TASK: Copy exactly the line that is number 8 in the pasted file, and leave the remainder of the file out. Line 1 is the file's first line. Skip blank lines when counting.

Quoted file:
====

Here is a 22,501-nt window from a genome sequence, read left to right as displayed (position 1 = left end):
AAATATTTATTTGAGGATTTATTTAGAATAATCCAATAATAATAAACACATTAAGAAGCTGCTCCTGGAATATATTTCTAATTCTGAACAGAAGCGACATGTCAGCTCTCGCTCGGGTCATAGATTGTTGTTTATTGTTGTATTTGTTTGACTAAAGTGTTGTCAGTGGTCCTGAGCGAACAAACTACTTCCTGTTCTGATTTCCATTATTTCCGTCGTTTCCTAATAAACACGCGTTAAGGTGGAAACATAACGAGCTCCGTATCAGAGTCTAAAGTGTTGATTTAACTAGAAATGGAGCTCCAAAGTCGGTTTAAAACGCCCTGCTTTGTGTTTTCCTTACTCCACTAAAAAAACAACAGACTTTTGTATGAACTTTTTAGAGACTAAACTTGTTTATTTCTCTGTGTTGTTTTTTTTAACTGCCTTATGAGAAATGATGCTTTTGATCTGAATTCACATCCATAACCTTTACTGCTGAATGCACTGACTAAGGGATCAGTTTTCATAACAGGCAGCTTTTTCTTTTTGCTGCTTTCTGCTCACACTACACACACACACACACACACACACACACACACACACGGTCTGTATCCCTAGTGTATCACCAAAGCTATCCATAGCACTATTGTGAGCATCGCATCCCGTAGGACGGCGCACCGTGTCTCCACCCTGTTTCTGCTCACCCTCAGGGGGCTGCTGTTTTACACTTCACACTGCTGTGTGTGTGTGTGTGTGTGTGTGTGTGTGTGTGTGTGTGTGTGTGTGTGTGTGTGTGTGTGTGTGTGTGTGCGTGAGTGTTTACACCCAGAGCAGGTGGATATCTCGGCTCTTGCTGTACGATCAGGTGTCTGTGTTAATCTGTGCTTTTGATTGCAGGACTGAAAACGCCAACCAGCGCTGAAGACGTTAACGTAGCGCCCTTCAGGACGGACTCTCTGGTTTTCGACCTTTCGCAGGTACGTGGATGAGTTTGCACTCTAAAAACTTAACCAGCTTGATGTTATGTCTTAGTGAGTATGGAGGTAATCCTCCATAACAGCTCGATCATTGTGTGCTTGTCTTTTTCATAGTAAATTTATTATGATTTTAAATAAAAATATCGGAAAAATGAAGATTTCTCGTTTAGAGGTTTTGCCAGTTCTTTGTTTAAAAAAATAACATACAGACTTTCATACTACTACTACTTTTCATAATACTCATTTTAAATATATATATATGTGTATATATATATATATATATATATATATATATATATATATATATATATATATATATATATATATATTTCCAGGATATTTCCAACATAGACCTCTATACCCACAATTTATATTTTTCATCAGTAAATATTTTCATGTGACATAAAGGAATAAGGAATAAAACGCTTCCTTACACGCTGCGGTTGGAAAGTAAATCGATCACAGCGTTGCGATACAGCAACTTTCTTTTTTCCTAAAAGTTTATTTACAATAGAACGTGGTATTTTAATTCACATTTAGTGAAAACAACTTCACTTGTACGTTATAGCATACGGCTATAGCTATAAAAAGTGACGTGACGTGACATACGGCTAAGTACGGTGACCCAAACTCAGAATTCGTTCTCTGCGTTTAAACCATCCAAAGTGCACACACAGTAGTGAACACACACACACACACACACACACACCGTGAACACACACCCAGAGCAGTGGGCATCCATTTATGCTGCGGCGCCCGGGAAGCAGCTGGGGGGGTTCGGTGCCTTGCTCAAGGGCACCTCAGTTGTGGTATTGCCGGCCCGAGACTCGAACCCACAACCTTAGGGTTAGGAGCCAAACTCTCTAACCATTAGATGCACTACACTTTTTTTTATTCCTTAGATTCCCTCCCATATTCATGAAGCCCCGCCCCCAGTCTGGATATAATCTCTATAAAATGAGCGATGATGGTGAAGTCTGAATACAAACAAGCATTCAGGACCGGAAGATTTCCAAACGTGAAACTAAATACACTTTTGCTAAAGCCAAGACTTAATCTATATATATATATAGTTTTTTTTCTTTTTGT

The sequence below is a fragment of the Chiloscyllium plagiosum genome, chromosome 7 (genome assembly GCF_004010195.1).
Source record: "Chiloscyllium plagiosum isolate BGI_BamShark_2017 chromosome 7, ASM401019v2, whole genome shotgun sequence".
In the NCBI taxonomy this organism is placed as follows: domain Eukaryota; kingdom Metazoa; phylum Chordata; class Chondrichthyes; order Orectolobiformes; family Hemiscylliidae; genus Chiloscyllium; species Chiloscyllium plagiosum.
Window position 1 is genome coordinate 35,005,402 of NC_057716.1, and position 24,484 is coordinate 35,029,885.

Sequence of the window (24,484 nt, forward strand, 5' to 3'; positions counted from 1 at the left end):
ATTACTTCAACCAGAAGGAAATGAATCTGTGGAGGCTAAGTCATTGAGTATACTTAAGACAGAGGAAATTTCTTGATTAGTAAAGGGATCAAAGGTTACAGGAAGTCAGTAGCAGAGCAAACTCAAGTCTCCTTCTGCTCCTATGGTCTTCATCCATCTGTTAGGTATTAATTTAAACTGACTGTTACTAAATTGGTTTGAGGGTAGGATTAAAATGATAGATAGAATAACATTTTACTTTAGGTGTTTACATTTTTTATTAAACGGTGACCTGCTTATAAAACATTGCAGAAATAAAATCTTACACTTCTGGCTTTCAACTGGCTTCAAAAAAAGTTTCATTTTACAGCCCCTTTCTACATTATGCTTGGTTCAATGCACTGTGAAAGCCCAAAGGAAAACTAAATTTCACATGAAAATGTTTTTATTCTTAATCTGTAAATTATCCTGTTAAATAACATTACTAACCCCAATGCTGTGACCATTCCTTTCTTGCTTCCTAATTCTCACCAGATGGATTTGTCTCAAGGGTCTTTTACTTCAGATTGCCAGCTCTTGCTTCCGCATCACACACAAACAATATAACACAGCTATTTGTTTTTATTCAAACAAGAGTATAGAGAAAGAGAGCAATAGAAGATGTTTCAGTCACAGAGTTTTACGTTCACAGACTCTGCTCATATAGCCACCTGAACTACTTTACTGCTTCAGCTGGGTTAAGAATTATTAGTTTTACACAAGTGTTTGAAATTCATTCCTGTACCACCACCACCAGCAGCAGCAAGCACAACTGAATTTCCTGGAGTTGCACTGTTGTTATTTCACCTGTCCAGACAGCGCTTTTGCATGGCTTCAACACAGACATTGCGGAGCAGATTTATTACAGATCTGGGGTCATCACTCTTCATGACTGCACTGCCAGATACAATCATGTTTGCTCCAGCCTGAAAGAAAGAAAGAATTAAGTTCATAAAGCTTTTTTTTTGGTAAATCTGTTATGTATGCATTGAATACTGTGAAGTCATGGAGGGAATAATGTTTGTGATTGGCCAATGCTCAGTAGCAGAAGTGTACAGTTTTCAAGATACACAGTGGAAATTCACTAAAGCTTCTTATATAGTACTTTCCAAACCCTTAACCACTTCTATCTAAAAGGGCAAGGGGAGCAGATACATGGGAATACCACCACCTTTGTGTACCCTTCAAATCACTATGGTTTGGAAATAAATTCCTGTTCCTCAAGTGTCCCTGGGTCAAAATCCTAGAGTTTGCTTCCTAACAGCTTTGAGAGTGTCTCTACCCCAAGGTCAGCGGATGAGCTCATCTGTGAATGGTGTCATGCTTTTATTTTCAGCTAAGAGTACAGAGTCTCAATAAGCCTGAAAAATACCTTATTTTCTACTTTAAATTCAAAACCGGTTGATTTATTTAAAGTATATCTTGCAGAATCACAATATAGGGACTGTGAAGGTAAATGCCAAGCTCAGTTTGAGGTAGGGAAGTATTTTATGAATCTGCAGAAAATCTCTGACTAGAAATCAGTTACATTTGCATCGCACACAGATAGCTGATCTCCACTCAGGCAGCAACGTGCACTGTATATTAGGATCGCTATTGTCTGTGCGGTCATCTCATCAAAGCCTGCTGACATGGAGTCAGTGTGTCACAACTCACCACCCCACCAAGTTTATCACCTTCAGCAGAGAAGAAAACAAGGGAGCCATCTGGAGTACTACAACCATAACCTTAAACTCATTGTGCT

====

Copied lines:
ATTACTTCAACCAGAAGGAAATGAATCTGTGGAGGCTAAGTCATTGAGTATACTTAAGACAGAGGAAATTTCTTGATTAGTAAAGGGATCAAAGGTTACAGGAAGTCAGTAGCAGAGCAAACTCAAGTCTCCTTCTGCTCCTATGGTCTTCATCCATCTGTTAGGTATTAATTTAAACTGACTGTTACTAAATTGGTTTGAGGGTAGGATTAAAATGATAGATAGAATAACATTTTACTTTAGGTGTTTACATTTTTTATTAAACGGTGACCTGCTTATAAAACATTGCAGAAATAAAATCTTACACTTCTGGCTTTCAACTGGCTTCAAAAAAAGTTTCATTTTACAGCCCCTTTCTACATTATGCTTGGTTCAATGCACTGTGAAAGCCCAAAGGAAAACTAAATTTCACATGAAAATGTTTTTATTCTTAATCTGTAAATTATCCTGTTAAATAACATTACTAACCCCAATGCTGTGACCATTCCTTTCTTGCTTCCTAATTCTCACCAGATGGATTTGTCTCAAGGGTCTTTTACTTCAGATTGCCAGCTCTTGCTTCCGCATCACACACAAACAATATAACACAGCTATTTGTTTTTATTCAAACAAGAGTATAGAGAAAGAGAGCAATAGAAGATGTTTCAGTCACAGAGTTTTACGTTCACAGACTCTGCTCATATAGCCACCTGAACTACTTTACTGCTTCAGCTGGGTTAAGAATTATTAGTTTTACACAAGTGTTTGAAATTCATTCCTGTACCACCACCACCAGCAGCAGCAAGCACAACTGAATTTCCTGGAGTTGCACTGTTGTTATTTCACCTGTCCAGACAGCGCTTTTGCATGGCTTCAACACAGACATTGCGGAGCAGATTTATTACAGATCTGGGGTCATCACTCTTCATGACTGCACTGCCAGATACAATCATGTTTGCTCCAGCCTGAAAGAAAGAAAGAATTAAGTTCATAAAGCTTTTTTTTTGGTAAATCTGTTATGTATGCATTGAATACTGTGAAGTCATGGAGGGAATAATGTTTGTGATTGGCCAATGCTCAGTAGCAGAAGTGTACAGTTTTCAAGATACACAGTGGAAATTCACTAAAGCTTCTTATATAGTACTTTCCAAACCCTTAACCACTTCTATCTAAAAGGGCAAGGGGAGCAGATACATGGGAATACCACCACCTTTGTGTACCCTTCAAATCACTATGGTTTGGAAATAAATTCCTGTTCCTCAAGTGTCCCTGGGTCAAAATCCTAGAGTTTGCTTCCTAACAGCTTTGAGAGTGTCTCTACCCCAAGGTCAGCGGATGAGCTCATCTGTGAATGGTGTCATGCTTTTATTTTCAGCTAAGAGTACAGAGTCTCAATAAGCCTGAAAAATACCTTATTTTCTACTTTAAATTCAAAACCGGTTGATTTATTTAAAGTATATCTTGCAGAATCACAATATAGGGACTGTGAAGGTAAATGCCAAGCTCAGTTTGAGGTAGGGAAGTATTTTATGAATCTGCAGAAAATCTCTGACTAGAAATCAGTTACATTTGCATCGCACACAGATAGCTGATCTCCACTCAGGCAGCAACGTGCACTGTATATTAGGATCGCTATTGTCTGTGCGGTCATCTCATCAAAGCCTGCTGACATGGAGTCAGTGTGTCACAACTCACCACCCCACCAAGTTTATCACCTTCAGCAGAGAAGAAAACAAGGGAGCCATCTGGAGTACTACAACCATAACCTTAAACTCATTGTGCT